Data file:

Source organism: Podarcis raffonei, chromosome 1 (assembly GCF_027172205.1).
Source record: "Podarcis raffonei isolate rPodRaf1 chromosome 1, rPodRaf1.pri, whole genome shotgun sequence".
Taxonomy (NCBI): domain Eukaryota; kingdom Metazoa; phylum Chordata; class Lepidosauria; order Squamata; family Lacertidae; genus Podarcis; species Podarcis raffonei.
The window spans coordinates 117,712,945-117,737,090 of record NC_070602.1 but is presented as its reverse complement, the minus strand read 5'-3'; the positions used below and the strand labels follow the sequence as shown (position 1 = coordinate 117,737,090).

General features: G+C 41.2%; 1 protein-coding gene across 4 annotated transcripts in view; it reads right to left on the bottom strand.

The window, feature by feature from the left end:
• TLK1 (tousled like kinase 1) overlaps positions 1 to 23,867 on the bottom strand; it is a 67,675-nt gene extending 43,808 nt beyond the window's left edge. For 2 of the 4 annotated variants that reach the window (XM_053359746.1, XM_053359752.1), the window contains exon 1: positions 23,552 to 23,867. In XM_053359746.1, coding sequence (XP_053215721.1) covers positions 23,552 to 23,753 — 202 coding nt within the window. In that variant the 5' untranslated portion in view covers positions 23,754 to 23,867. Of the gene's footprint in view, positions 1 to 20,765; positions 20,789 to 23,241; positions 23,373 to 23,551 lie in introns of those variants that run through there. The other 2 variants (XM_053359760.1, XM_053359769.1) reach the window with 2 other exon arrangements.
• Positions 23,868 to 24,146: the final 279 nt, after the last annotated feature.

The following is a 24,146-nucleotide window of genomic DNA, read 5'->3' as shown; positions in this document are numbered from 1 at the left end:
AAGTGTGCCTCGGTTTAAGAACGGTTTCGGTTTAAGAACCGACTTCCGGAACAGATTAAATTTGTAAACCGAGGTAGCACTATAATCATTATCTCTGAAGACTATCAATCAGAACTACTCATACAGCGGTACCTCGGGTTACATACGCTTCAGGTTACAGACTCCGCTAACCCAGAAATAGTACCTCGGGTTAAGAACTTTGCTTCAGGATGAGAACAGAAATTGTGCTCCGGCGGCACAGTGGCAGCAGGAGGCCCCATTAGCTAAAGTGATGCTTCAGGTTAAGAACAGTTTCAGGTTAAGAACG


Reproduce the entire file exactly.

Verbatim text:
Source organism: Podarcis raffonei, chromosome 1 (assembly GCF_027172205.1).
Source record: "Podarcis raffonei isolate rPodRaf1 chromosome 1, rPodRaf1.pri, whole genome shotgun sequence".
Taxonomy (NCBI): domain Eukaryota; kingdom Metazoa; phylum Chordata; class Lepidosauria; order Squamata; family Lacertidae; genus Podarcis; species Podarcis raffonei.
The window spans coordinates 117,712,945-117,737,090 of record NC_070602.1 but is presented as its reverse complement, the minus strand read 5'-3'; the positions used below and the strand labels follow the sequence as shown (position 1 = coordinate 117,737,090).

General features: G+C 41.2%; 1 protein-coding gene across 4 annotated transcripts in view; it reads right to left on the bottom strand.

The window, feature by feature from the left end:
• TLK1 (tousled like kinase 1) overlaps positions 1 to 23,867 on the bottom strand; it is a 67,675-nt gene extending 43,808 nt beyond the window's left edge. For 2 of the 4 annotated variants that reach the window (XM_053359746.1, XM_053359752.1), the window contains exon 1: positions 23,552 to 23,867. In XM_053359746.1, coding sequence (XP_053215721.1) covers positions 23,552 to 23,753 — 202 coding nt within the window. In that variant the 5' untranslated portion in view covers positions 23,754 to 23,867. Of the gene's footprint in view, positions 1 to 20,765; positions 20,789 to 23,241; positions 23,373 to 23,551 lie in introns of those variants that run through there. The other 2 variants (XM_053359760.1, XM_053359769.1) reach the window with 2 other exon arrangements.
• Positions 23,868 to 24,146: the final 279 nt, after the last annotated feature.

The following is a 24,146-nucleotide window of genomic DNA, read 5'->3' as shown; positions in this document are numbered from 1 at the left end:
AAGTGTGCCTCGGTTTAAGAACGGTTTCGGTTTAAGAACCGACTTCCGGAACAGATTAAATTTGTAAACCGAGGTAGCACTATAATCATTATCTCTGAAGACTATCAATCAGAACTACTCATACAGCGGTACCTCGGGTTACATACGCTTCAGGTTACAGACTCCGCTAACCCAGAAATAGTACCTCGGGTTAAGAACTTTGCTTCAGGATGAGAACAGAAATTGTGCTCCGGCGGCACAGTGGCAGCAGGAGGCCCCATTAGCTAAAGTGATGCTTCAGGTTAAGAACAGTTTCAGGTTAAGAACG